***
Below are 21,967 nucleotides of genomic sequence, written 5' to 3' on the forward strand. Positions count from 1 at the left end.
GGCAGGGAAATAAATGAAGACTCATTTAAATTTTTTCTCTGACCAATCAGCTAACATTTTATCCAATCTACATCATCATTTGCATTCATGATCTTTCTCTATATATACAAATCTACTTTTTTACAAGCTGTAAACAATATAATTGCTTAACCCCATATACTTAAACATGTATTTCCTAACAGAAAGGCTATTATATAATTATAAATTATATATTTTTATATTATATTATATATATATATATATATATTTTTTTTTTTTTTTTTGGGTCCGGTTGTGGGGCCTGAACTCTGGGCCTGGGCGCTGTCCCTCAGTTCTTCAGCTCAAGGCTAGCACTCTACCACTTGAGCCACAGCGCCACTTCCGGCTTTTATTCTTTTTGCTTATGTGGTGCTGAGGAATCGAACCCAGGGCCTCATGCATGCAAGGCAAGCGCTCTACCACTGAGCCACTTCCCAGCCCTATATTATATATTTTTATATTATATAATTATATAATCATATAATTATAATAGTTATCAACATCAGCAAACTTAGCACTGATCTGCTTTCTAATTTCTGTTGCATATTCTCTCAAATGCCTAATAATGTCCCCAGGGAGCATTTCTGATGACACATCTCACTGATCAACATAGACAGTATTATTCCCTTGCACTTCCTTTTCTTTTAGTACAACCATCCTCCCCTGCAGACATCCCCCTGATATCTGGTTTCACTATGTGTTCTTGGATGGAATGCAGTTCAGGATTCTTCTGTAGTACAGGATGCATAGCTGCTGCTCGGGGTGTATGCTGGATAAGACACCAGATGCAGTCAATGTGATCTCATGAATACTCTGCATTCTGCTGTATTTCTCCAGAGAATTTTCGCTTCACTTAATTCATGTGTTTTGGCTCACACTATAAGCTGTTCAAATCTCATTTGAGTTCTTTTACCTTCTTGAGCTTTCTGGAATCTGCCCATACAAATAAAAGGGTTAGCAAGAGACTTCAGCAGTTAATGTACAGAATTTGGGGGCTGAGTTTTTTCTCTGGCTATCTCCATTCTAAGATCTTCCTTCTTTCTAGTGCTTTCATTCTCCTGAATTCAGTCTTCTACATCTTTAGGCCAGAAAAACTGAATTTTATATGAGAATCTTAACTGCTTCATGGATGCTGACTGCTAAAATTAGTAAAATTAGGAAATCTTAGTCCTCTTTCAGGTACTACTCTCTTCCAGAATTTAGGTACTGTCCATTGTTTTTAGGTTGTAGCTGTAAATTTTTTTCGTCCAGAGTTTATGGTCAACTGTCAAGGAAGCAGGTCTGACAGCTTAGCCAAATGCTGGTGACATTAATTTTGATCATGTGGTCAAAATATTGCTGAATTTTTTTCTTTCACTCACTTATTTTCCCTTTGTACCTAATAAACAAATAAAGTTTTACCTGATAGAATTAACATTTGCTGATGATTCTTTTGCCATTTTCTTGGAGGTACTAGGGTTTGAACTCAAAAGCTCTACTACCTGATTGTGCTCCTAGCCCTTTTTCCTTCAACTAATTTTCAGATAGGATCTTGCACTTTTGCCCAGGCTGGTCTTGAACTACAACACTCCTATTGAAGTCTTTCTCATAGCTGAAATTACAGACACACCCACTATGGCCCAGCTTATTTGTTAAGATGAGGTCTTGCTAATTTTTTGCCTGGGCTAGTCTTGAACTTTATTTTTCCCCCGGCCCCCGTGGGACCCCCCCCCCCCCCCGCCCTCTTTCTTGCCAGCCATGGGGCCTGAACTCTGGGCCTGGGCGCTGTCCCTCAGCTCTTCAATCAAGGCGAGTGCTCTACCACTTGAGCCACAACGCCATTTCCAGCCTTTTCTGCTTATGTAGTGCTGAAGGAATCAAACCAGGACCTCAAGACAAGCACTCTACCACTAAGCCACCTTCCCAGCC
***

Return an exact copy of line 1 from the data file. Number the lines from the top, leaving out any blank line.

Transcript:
Below are 21,967 nucleotides of genomic sequence, written 5' to 3' on the forward strand. Positions count from 1 at the left end.